How a D.C. school puts fresh food on the lunchroom tables

Stokes charter school students Nisa Morgan, left, Oriana Escobar and Sucha Mulholland at the cafeteria's salad bar.
Stokes charter school students Nisa Morgan, left, Oriana Escobar and Sucha Mulholland at the cafeteria's salad bar. (Lisa Dobbs)
By Lisa Dobbs and Linda Moore
Sunday, February 28, 2010

In his Feb. 14 Outlook commentary, "In D.C. school cafeterias, a long way from here to healthy," Ed Bruske asked a question on the minds of nearly every school parent, from Michelle Obama on down: How do we make the transition from feeding our children industrial food filled with artificial substances to freshly prepared, whole foods that are healthy for kids? At the Elsie Whitlow Stokes Community Freedom Public Charter School in Northeast, we think we've found the answer.

This month, we began preparing fresh food from fresh ingredients on site. One recent lunch, for instance, was black bean chicken, jasmine rice, Whole Foods-brand green peas, fresh apple slices tossed with cinnamon and low-fat white milk (chocolate is offered one day a week). The fresh chicken breast comes from a distributor, but it will soon be supplied by a local farmer. All the chicken, garlic, ginger, scallions and black beans that go into the dish are fresh, and we peel and chop everything ourselves.

So how does one get from reheating to fresh cooking?

We do it with a lot of hard work, and a lot of help. Stokes bought a building that was equipped with an antiquated but functioning kitchen. The Vulcan stoves and gas tops are more than half a century old, but after giving them a serious cleaning and turning on the gas for the first time in many years, we are able to cook with them. As Bruske pointed out, most local school kitchens have little actual cooking equipment, a serious impediment to fresh in-school food preparation.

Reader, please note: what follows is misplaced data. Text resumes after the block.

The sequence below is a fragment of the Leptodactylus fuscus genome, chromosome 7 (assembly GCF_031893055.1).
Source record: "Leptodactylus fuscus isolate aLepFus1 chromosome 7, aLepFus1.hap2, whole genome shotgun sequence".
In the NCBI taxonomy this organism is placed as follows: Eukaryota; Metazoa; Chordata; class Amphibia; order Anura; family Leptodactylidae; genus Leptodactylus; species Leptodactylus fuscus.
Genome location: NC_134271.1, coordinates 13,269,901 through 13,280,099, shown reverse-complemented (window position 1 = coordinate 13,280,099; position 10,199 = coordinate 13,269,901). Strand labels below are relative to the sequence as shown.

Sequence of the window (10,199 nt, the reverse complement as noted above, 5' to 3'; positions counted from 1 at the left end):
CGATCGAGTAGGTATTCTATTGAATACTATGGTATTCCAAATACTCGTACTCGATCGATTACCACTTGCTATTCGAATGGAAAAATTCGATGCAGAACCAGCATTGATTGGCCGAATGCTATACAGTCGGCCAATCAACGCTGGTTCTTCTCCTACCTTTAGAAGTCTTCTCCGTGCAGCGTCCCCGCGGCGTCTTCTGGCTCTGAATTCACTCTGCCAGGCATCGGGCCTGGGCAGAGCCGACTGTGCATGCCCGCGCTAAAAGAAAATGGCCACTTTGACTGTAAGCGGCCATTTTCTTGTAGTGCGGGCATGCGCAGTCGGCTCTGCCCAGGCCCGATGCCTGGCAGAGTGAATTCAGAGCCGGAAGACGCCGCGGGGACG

To cook for and serve the nearly 400 adults and children who make up the Stokes population, we have a kitchen staff of five. We clean up afterward and do the paperwork required to comply with the Agriculture Department's National School Lunch Program in order to receive the reimbursements that are the lifeblood of school lunch service nationwide. If the reimbursements reflected the higher costs of fresh food preparation, more schools would be able to make the transition.

We offer our students and staff members a full salad bar every day, thanks to the donation of a refrigerated bar from the United Fresh Produce Association. It is simply not true that kids do not eat vegetables. What is true is that they will not eat -- nor will most adults -- vegetables that have been frozen or processed until they become nasty mush. Our kids ravage that salad bar every day. We literally run out of most things we put out, especially the uncooked cauliflower, broccoli and leaf spinach. And these are pre-K through sixth-graders!

We are not a rich school. Our funds are limited. So the second reason we were able to do this is that we asked for, and received, a lot of help.

A small, superbly effective Washington-based nonprofit called Through the Kitchen Door, with funding from Kaiser Permanente, made our start-up possible. Through the Kitchen Door secured donations of most of the equipment we needed, much of which came from Whole Foods Market, which has a program of promoting healthy nutrition in local schools. We used money from the stimulus bill to buy a commercial refrigerator, freezer and a hot holding cabinet and to hire three additional kitchen staff members.

Our wish list of needs is still long, but little by little we are making progress. One parent owns a local farmer's market and is putting us in touch with farmers who can supply us year-round. Thanks in part to the first lady, improving school lunches has shot to the top of the nutrition agenda in Washington, which makes this a good time to apply for grants. We are making full use of every fruit and vegetable program that the U.S. government offers.

We work bare bones at the moment. But everyone in the building is devoted to the idea that when children are properly nourished and their bodies are healthier, they can learn, think and play better, and are ultimately better equipped to reach their potential.

Lisa Dobbs is the Stokes kitchen chef. Linda Moore is founder and director of the school.

© 2010 The Washington Post Company